The Seeker and the Psychic

McNamara, Sean. Renegade Mystic: The Pursuit of Spiritual Freedom through Consciousness Exploration, second edition. Mind Possible, 2021

Part autobiography, part psychic handbook, Renegade Mystic has two purposes: one is to demystify gurudom and shed light on some of the unfortunate dynamics that unfold in many a spiritual community; the other goal, instead, is to document the path of psychical development.

In the first half of the book, McNamara relates his experiences as a member of a Tibetan Buddhist sangha, thus providing a much-needed analysis of not just the limitations intrinsic to embracing a tradition, but also the harms that spiritual teachers often inflict upon their followers. Some of the gurus McNamara encountered would lure their students into sexual relations; others, instead, were psychologically abusive and overly concerned with the material aspects of running their community.

Based on twenty years of experience, McNamara’s testimonial is courageous and deserves close attention. All too often do spiritual leaders get away with unconscionable behaviors towards their followers under the pretext that the guru knows best. As McNamara surmises, if disciples were willing to open their eyes, they would realize that many leaders not only crave the blind devotion they receive from their followers, but they are also more concerned with maintaining a viable stream of revenues than they are with the actual spiritual health of their communities. Ensnaring followers in a maze of rituals, deities, mantras, and beliefs is just a way for gurus to keep their disciples captive.

Besides, how effective these practices really are is anybody’s guess: after all, McNamara asks, how many members of spiritual communities end up becoming self-realized? Not many, is his answer—and this consideration gives you pause.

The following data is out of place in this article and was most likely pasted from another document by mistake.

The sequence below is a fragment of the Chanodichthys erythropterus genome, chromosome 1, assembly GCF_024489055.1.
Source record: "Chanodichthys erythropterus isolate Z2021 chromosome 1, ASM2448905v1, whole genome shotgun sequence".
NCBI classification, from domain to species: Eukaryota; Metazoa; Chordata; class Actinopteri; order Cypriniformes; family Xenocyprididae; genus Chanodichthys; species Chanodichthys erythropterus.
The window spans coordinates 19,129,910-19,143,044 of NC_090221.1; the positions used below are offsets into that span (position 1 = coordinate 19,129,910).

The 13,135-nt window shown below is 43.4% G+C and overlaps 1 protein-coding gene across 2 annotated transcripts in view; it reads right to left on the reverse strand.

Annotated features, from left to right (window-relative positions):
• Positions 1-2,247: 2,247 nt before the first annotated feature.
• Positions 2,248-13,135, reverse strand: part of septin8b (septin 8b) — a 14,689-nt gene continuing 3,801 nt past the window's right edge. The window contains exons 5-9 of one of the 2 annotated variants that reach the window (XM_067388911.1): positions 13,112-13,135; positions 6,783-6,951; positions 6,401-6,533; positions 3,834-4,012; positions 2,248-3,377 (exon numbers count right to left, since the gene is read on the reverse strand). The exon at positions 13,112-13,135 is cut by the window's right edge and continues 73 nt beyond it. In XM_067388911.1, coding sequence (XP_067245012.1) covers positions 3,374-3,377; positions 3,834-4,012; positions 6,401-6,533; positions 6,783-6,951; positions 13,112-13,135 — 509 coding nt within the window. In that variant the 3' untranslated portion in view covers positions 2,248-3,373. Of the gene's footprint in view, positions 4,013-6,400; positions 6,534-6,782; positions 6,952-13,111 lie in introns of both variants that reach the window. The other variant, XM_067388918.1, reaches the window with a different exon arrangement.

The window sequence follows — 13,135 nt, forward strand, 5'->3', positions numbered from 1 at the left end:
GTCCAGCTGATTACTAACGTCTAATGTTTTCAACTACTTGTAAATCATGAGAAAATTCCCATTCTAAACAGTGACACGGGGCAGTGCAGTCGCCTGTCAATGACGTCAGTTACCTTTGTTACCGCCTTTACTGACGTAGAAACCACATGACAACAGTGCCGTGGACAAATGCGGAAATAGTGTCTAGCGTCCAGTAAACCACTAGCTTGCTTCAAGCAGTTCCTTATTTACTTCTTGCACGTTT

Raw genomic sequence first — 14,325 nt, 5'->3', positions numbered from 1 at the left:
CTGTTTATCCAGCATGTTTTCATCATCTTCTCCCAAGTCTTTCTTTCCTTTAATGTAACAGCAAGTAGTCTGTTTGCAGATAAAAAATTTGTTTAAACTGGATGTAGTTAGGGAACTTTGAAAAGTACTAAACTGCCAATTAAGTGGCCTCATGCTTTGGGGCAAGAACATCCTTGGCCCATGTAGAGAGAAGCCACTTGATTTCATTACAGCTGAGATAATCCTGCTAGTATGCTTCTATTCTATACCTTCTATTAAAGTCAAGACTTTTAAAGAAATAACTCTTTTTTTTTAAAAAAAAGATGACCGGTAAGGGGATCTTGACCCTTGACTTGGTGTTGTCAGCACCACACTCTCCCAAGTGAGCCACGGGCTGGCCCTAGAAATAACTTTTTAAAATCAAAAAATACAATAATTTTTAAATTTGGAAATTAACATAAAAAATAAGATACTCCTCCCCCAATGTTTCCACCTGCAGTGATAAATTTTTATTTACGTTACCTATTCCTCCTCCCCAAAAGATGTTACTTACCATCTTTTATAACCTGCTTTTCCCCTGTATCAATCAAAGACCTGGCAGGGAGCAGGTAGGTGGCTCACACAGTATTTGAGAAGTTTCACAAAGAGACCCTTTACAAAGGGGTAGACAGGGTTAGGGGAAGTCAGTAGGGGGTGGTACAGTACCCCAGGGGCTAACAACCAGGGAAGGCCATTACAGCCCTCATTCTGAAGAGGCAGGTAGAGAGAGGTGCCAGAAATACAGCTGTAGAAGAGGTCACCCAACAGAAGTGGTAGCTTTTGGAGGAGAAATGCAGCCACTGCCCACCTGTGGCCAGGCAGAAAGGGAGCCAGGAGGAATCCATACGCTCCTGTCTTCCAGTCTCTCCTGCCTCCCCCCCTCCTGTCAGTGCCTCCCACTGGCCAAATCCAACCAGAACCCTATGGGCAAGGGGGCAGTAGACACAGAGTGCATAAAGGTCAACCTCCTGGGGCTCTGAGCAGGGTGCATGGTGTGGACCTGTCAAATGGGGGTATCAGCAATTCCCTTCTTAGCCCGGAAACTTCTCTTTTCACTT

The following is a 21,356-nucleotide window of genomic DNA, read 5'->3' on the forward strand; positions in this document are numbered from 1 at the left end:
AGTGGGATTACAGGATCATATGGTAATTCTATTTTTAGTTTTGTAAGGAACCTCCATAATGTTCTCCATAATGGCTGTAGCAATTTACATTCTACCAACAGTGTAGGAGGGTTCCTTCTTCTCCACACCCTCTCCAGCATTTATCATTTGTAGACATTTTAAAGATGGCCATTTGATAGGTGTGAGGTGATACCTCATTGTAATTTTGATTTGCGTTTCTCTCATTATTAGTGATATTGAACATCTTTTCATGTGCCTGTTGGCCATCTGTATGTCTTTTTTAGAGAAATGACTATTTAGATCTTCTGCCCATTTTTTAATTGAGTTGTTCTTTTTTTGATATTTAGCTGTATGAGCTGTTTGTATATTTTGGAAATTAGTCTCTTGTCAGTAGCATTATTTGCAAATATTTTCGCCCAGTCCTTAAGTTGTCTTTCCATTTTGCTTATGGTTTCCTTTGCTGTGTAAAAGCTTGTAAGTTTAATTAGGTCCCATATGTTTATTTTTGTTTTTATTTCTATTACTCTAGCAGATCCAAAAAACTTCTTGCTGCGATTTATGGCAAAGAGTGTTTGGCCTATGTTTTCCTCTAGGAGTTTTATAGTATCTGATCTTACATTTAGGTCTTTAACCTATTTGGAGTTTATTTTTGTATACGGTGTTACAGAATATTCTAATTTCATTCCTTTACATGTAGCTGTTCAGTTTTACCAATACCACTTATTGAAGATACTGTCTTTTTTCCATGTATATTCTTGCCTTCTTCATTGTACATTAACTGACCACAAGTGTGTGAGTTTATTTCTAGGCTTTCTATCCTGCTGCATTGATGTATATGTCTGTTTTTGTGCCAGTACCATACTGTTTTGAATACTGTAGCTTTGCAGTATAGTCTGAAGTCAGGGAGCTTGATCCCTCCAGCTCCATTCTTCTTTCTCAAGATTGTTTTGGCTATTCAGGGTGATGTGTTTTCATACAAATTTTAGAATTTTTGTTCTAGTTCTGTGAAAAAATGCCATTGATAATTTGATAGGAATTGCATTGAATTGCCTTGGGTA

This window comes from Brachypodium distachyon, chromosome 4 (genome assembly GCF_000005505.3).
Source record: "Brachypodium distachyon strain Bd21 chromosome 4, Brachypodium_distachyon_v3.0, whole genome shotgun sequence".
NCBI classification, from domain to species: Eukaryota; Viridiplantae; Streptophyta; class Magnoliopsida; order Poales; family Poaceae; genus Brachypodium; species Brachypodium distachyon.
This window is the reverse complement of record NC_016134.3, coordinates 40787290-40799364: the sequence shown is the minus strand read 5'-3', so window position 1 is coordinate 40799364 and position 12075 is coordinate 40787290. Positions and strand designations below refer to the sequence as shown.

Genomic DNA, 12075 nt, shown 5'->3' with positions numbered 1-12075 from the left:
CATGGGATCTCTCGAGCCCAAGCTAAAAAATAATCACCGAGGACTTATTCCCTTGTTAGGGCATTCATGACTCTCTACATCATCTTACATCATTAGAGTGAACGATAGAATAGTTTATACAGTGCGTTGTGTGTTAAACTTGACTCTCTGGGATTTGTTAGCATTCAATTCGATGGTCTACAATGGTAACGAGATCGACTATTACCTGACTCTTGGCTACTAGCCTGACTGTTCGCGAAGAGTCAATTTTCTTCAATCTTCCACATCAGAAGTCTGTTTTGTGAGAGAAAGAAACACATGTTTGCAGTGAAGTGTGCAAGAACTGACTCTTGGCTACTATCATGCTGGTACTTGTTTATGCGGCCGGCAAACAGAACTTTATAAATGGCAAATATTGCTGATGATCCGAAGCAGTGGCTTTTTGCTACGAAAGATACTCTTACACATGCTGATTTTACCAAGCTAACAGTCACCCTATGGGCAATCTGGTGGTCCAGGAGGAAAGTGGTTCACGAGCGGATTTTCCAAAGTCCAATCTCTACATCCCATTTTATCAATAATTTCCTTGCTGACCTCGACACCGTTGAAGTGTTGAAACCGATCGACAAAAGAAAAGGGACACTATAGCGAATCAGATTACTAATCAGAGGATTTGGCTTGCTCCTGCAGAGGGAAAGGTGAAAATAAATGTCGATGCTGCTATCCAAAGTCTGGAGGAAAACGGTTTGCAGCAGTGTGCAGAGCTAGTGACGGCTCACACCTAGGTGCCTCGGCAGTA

The question that originally guided McNamara to his Tibetan Buddhist sangha was a very basic, and quite relatable one: “what happens after death?” In the twenty years he spent as a member of more than one spiritual community, he never received a convincing reply. The answer came later, when he began experimenting with out of body experiences.

Cast against this backdrop of spiritual disillusionment, the transition to the second half of the book has the quality of a discovery. Somehow, one day McNamara came across William Buhlman’s Adventures Beyond the Body: How to Experience Out-of-Body Travel. He began practicing the techniques, and his very first out of body experience took away his fear of death once and for all—a goal that twenty years of formal Tantrik meditations had failed to achieve.

What follows is an excursus into McNamara’s psychic experiments and his development in the fields of astral travel, telekinesis, mediumship, ET encounters, and remote viewing–all of which he tackles methodically and with considerable success. Driven by an experience hunger to which many readers will certainly relate, this part of the book has a much faster pace. While still autobiographic, this section of the book is interspersed with useful insights; furthermore, it is followed by a list of OBE guidelines and techniques. Some of these are well-known; others, however, are original—and, I must say, quite effective.  

In conclusion: Renegade Mystic makes a compelling case for tackling existential questions through independent investigation and first-hand experimentation. While spiritual pursuits and the development of extrasensory skills are often conceptualized as separate domains, the book successfully speaks to both the seeker and the psychic—because, as McNamara convincingly argues, you can be both.

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